If there’s such thing as hope, 2009’s The Boat That Rocked is what it looks like!
The Boat That Rocked — known in some countries as Pirate Radio, or The Radio Wave, or another one in a slew of varying dumbed-down versions of the original title — is a British music dramedy set in the 1960s. The movie had a cast of British all-stars and the writer/director Richard Curtis, known for several commercial crowd-pleasers, attached, which may be what eventually made it a cult classic, despite its shocking initial failure at the U.K. box office. TBTR for short, actually had 20 minutes of its runtime cut for the release in North America, including a long but striking flashback sequence, accompanied by The Rolling Stones’ “Get Off Of My Cloud”, which, for better or for worse, accurately represents the character of the movie as a whole.
The Boat That Rocked‘s entire soundtrack album speaks for itself — in volumes! Packed to the brim with the best hits of The Kinks, The Who, The Turtles, The Troggs, The Beach Boys, and half dozen more bands that predominantly start with “the”, its grasp of the 60s rock culture is quite all-rounded and flattering. The movie has managed to produce its share of note-worthy, music-dependent moments: Richard Curtis’s fairly inexplicable montage techniques matched with Bowie’s “Let’s Dance”; an underwater sequence, playing out to Cat Stevens’ “Father and Son” that is almost more poignant than the song itself; and the oddly natural employment of the severely overused and so often confused “Nights in White Satin” and “Whiter Shade of Pale”. Although the movie, supposedly set in 1966, occasionally jumps quite far ahead of its time, using era-inappropriate songs, its musical choices (so crucial to the plot) have served it well, making it almost unconditionally loved by any classy rock n’ roll fan.
On the other hand, one thing that nobody could bring themselves to deny even upon the initial release was how legendary the cast ensemble. The movie features Phillip Seymour Hoffman, Bill Nighy, Nick Frost, January Jones, Jack Davenport, Emma Thompson, Kenneth Branagh, a Bond Girl Gemma Arterton, Elon Musk’s future wife Talulah Riley, a Tony-nominee Tom Sturridge, and the entire main cast of a popular British sitcom at the time, the IT-Crowd, including Katherine Parkinson, Chris O’Dowd and Will Adamsdale. Several of the names were criticized for giving much less than their best film performance; however, playing against ten more stars of the same caliber, everyone in the ensemble surely stood their ground.
It’s 1966 — one of the banger years for rock n’ roll — we’re off the East coast of Great Britain, where the 17-year-old Karl, who was just kicked out of school, meets his godfather Quentin, who works and lives on the boat called “Radio Rock”, along with a dozen other colorful characters. The boat is a full-time radio-station that plays rock n’ roll “all day and all of the night”, which makes them ‘pirates’, because at this time in Britain rock n’ roll on the radio is limited to just a few hours a week by law. Flashing sideways, we meet a group of government officials who intend to completely outlaw rock n’ roll on the radio…presumably, because people enjoy listening to it too much, as we find out from numerous cheerful montages throughout the movie; they are soon after “Radio Rock” specifically.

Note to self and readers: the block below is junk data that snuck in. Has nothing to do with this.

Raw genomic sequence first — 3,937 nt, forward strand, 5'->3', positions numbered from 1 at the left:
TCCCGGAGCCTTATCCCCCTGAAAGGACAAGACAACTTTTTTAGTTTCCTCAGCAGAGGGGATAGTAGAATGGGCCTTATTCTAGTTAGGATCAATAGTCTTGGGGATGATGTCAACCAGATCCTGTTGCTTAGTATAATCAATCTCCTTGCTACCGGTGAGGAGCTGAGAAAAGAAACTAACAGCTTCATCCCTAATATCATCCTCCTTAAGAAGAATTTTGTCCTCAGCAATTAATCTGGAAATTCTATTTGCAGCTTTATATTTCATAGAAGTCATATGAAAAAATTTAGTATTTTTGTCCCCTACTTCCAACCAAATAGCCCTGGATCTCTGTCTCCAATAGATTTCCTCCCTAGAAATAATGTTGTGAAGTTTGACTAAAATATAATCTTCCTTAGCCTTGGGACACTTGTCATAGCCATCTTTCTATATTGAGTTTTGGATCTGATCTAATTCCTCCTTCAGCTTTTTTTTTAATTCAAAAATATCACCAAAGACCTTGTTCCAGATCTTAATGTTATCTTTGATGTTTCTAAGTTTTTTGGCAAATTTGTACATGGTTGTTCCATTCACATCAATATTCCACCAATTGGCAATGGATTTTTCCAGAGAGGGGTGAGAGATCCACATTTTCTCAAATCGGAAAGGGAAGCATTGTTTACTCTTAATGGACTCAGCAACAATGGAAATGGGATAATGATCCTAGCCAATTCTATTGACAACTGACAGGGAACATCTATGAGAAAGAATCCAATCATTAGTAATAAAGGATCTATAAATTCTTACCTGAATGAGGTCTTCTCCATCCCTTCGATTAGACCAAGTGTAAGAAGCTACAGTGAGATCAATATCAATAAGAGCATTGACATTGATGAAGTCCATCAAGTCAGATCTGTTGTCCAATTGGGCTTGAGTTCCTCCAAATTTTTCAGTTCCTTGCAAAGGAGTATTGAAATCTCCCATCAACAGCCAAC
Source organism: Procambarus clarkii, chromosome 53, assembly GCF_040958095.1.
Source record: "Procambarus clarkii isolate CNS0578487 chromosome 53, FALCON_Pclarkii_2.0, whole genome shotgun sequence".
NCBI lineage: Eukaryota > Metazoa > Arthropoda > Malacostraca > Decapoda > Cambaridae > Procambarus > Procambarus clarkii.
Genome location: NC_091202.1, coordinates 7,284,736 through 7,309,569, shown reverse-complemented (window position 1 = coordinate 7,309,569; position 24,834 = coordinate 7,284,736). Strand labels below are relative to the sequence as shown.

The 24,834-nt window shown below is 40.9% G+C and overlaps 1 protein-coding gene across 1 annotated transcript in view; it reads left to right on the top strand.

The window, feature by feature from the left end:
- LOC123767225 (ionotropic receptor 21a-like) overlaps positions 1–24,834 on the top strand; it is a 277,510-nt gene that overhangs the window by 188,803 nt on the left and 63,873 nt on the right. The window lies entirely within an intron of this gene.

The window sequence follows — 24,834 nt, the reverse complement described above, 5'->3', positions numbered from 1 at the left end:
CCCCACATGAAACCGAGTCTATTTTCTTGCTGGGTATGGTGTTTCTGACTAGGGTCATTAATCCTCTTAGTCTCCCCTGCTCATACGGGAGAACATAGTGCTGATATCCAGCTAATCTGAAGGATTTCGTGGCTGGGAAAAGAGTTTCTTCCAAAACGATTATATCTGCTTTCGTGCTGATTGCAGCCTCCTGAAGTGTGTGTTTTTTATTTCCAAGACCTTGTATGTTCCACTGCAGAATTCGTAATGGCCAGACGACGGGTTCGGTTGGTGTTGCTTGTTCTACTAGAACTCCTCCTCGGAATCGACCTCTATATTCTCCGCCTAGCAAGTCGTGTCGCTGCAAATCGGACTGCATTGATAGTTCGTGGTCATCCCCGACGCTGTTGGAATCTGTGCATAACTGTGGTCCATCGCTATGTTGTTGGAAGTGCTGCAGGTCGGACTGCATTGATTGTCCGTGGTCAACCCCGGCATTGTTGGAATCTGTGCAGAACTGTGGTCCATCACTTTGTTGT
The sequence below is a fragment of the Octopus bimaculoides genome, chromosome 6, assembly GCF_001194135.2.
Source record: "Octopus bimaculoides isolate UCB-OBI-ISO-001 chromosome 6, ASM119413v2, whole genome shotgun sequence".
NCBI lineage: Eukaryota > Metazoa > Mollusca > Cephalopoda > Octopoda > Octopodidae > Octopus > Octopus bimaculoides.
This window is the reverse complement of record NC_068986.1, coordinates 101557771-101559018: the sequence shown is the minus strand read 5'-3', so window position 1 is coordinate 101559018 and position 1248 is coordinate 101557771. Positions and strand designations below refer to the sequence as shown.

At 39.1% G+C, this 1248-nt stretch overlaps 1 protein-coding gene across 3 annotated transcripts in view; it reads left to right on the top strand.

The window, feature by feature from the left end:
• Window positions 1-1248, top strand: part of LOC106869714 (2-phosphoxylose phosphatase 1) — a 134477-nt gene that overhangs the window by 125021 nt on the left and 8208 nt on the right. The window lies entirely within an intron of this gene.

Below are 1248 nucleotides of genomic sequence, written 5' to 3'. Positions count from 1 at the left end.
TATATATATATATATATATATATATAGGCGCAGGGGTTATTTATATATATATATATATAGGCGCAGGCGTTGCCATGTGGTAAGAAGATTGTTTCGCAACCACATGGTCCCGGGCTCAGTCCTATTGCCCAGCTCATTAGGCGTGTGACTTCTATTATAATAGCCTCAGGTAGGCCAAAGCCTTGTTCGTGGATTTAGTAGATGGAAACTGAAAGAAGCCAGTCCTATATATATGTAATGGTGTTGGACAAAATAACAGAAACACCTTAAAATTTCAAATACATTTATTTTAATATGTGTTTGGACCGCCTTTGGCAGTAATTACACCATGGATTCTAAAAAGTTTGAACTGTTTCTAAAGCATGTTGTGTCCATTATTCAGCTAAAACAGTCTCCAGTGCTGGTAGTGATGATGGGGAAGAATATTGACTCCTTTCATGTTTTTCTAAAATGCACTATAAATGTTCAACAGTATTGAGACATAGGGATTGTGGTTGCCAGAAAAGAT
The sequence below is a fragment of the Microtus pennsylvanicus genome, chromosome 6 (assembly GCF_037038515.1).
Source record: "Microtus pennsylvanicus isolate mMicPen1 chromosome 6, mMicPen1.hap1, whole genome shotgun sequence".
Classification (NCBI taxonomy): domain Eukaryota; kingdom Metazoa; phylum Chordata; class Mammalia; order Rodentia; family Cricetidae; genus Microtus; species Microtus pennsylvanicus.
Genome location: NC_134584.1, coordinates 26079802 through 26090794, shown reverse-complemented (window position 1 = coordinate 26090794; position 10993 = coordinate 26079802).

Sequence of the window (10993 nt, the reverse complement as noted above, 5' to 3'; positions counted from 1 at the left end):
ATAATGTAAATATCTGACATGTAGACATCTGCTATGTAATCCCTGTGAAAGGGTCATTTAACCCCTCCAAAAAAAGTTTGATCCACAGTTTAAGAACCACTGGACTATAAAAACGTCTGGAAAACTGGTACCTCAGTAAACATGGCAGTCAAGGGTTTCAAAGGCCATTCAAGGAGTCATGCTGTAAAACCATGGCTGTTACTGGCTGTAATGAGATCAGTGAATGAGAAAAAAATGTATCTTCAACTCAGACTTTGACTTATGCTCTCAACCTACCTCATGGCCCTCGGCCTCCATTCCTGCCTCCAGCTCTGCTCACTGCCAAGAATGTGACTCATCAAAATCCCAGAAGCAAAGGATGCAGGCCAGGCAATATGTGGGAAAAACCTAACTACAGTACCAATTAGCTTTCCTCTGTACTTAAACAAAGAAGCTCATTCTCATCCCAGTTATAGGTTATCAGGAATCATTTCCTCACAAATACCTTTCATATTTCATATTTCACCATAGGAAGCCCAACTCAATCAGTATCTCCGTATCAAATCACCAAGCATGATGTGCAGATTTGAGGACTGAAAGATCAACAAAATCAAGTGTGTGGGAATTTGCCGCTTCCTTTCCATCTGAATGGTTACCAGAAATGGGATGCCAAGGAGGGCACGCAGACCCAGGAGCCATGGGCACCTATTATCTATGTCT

The Boat That Rocked does not aim to be a full blown-period piece, however, the true background behind it is to be mentioned. The British government really did prefer to keep rock n’ roll off the radio in the 60s; there were boat-radio stations that broadcasted rock n’ roll in the country at the time, and a real anti-piracy act actually was passed in ’67. Along with getting most of the historical context right, The Boat That Rocked also depicts at least one realistic historical personality — Emperor Rosko — and is certainly true to itself about several specifics of the time period, such as class and gender inequality. It successfully manages to say something serious and real about the time, and the place, and the circumstances to its viewer, despite being an unapologetic, obnoxiously British, and oftentimes obscene comedy.
With themes such as sexuality, freedom of speech and expression, family relationships (both with the family you are born into and the family you choose for yourself) discussed, the movie brings several important points home. Its poised cast fully submerge themselves in the feel of the 60s’ rock, consistent with Curtis’s semi-historic screenplay — the spirit, freedom, and appeal of rock n’ roll is on full display beginning to end. Compared to the significance of the message and the intensity of the vibe, the masterfully-crafted humor is really just a cherry on top.
Hope comes in later — after the history, the brilliant music, the cast of legends; after you are entirely convinced that you have never heard a more hilarious joke about Brits in your life; after it is already taken away…But for what it’s worth, that hope stays with you long after the movie is over. And isn’t that all we need right now: a little rock n’ roll, a bit of British humor, and a whole lot of salient, unsinkable hope?